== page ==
Further analysis, indicated Rhox10 was key to driving the development of germ cells into SSCs. So when the gene is deleted, not enough SSCs develop in the testis, leading to low sperm counts.  The researchers also found the Rhox10 is a master regulator of genes that control the germ cells’ movement from one part of the testis to another that, due to a different chemical environment, helps the germ cells transform into SSCs.

In addition to this mouse data, the team also co-authored a recent Human Molecular Genetics report with scientists at the University of Münster in Germany that connects Rhox genes and human male infertility. In the study, three RHOX genes were sequenced in 250 men with extremely low sperm counts and revealed six genetic mutations. Together, these results present solid evidence that mutations in Rhox are the culprit in at least some forms of male infertility. First author Hye-Won Song discussed this point in a university press release:

“Spermatogonial stem cells allow men — even in their 70s — to generate sperm and father children. Our finding that Rhox10 is critical for spermatogonial stem cells, coupled with the finding that human RHOX genes are mutated in infertile men, suggests that mutations in these genes cause human male infertility.”

Stem Cell Experts Discuss the Ethical Implications of Translating iPSCs to the Clinic

Part of The Stem Cellar blog series on 10 years of iPSCs.

This year, scientists are celebrating the 10-year anniversary of Shinya Yamanaka’s Nobel Prize winning discovery of induced pluripotent stem cells (iPSCs). These are cells that are very similar biologically to embryonic stem cells and can develop into any cell in the body. iPSCs are very useful in scientific research for disease modeling, drug screening, and for potential cell therapy applications.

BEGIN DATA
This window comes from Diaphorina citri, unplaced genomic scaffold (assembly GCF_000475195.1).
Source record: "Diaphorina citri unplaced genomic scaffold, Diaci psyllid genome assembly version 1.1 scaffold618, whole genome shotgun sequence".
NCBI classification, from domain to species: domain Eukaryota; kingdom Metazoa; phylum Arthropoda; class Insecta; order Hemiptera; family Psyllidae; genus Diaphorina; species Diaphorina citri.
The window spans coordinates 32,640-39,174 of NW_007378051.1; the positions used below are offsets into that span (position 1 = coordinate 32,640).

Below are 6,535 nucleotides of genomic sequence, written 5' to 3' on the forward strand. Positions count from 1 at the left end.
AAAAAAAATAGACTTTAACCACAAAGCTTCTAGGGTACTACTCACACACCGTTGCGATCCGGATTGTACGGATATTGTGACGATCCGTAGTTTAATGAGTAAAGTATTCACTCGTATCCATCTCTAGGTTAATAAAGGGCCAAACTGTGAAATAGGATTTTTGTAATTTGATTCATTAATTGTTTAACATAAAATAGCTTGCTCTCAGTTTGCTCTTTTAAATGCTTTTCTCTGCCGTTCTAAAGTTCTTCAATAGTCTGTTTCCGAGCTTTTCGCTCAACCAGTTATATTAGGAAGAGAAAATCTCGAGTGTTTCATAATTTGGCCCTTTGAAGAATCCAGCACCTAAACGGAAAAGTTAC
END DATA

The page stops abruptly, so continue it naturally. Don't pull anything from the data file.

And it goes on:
However, with any therapy that involves testing in human patients, there are ethical questions that scientists, companies, and policy makers must consider. Yesterday, a panel of stem cell and bioethics experts at the Cell Symposium 10 Years of iPSCs conference in Berkeley discussed the ethical issues surrounding the translation of iPSC research from the lab bench to clinical trials in patients.

The panel included Shinya Yamanaka (Gladstone Institutes), George Daley (Harvard University), Christine Mummery (Leiden University Medical Centre), Lorenz Studer (Memorial Sloan Kettering Cancer Center), Deepak Srivastava (Gladstone Institutes), and Bioethicist Hank Greely (Stanford University).

iPSC Ethics Panel

iPSC Ethics Panel at the 10 Years of iPSCs Conference

Below is a summary of what these experts had to say about questions ranging from the ethics of patient and donor consent, genetic modification of iPSCs, designer organs, and whether patients should pay to participate in clinical trials.

How should we address patient or donor consent regarding iPSC banking?

Multiple institutes including CIRM are developing iPSC banks that store thousands of patient-derived iPSC lines, which scientists can use to study disease and develop new therapies. These important cell lines wouldn’t exist without patients who consent to donate their cells or tissue. The first question posed to the panel was how to regulate the consent process.

Christine Mummery began by emphasizing that it’s essential that companies are able to license patient-derived iPSC lines so they don’t have to go back to the patient and inconvenience them by asking for additional samples to make new cell lines.